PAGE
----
It is a deceptive kind of wine. A dark gold color one would expect it to be full bodied, heavy, and sweet. Yet it is extremely light, delicate, and dry — tasting of white flowers as well as savory versions of tart caramelized apple and decedent butterscotch. It is completely unctuous, while having low alcohol content and no residual sugar. And the theologians think the Trinity is a genuine mystery! I do feel it might have been inadvertently un-Christian of me to buy nearly 5 percent of the winemaker’s total production and nearly 20 percent of the total export to the United States.
Humor aside, I lack much spiritual practice in my life, except for my wine tasting and discussion ritual that I practice nightly and impose on favored guests. Sharing a superlative bottle with someone special, makes me feel the deepest human communion – but, alas, like so many things it simply does not translate over Zoom. Therefore, this holiday when surrounded with those special family and friends that one is able to gather with, why not uncork the most treasured bottle you can get your hands on? Seriously, if you have something sentimental aging in the cellar, now is surely its moment.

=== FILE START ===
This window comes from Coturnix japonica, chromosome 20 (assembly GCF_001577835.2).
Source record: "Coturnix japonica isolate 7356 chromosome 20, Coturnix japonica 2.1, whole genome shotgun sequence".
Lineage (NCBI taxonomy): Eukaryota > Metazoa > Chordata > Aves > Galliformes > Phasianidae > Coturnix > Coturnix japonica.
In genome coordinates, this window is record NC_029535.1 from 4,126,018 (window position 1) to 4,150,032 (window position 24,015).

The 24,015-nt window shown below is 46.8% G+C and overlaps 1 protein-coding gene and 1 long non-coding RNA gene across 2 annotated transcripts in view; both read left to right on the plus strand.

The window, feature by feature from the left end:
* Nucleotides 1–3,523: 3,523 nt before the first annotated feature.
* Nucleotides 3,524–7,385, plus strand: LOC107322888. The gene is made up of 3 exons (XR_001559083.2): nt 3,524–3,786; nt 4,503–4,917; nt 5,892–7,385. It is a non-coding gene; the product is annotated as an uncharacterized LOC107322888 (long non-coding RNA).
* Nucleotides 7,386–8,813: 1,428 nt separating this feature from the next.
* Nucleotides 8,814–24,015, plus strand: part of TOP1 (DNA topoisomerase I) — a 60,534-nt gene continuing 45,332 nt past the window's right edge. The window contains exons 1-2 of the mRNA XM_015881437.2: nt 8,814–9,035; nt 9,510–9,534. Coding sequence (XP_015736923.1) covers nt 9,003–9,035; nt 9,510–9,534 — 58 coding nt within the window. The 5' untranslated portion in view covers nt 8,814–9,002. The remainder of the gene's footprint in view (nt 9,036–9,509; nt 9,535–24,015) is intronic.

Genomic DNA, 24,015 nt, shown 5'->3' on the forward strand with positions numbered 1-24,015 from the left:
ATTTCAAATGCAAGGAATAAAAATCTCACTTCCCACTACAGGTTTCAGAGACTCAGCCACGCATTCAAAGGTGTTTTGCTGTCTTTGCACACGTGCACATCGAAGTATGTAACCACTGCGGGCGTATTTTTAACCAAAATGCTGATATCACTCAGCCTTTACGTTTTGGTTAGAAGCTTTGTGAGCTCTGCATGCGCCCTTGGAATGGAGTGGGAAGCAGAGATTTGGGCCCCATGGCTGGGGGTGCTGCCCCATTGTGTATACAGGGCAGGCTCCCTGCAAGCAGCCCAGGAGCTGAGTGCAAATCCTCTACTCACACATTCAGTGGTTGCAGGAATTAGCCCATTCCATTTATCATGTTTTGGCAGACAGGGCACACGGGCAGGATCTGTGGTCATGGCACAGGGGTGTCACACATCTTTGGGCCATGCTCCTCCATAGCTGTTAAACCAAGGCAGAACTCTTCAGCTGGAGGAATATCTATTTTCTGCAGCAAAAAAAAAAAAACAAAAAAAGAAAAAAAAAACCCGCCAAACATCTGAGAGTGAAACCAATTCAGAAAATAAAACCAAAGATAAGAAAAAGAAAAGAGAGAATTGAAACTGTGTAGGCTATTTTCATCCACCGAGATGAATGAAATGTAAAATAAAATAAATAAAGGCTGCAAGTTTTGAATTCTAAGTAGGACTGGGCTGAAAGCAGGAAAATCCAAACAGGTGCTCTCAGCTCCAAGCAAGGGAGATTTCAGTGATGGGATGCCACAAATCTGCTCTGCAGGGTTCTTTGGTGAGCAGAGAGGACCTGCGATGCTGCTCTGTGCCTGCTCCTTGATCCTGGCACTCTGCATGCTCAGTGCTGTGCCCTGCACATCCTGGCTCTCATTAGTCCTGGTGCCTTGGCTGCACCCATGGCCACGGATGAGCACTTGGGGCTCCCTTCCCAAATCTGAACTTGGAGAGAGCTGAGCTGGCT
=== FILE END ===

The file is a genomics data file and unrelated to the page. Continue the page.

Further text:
As we drink together, let the intricacies of the wine linger on our tongues, heightening our senses and awareness of the complexities of the world around us. Then take yet an extra second to mentally record the moment and catalogue its emotions. Because this year, more than all others, has reminded us that it is the sharing of experiences in-person that creates a spiritual bond between us. It has also taught us how truly lucky we are to be alive and able to partake in life’s finer things with loved ones. And it is through connecting to our family as we can, that we implicitly reach out our ancestors and their traditions, and beyond them to brotherhood of all humanity. Merry Christmas and Happy Holidays.
Jason Pack is a Non-Resident Fellow at the Middle East Institute, a former competitor on the University of Cambridge’s Blind Wine Tasting Team, Founder of Libya-Analysis LLC, and a frequent op-ed writer covering issues of geopolitics, culture and wine.
A different version of this article appeared last year in Georgia Today.
Photo by Jason Pack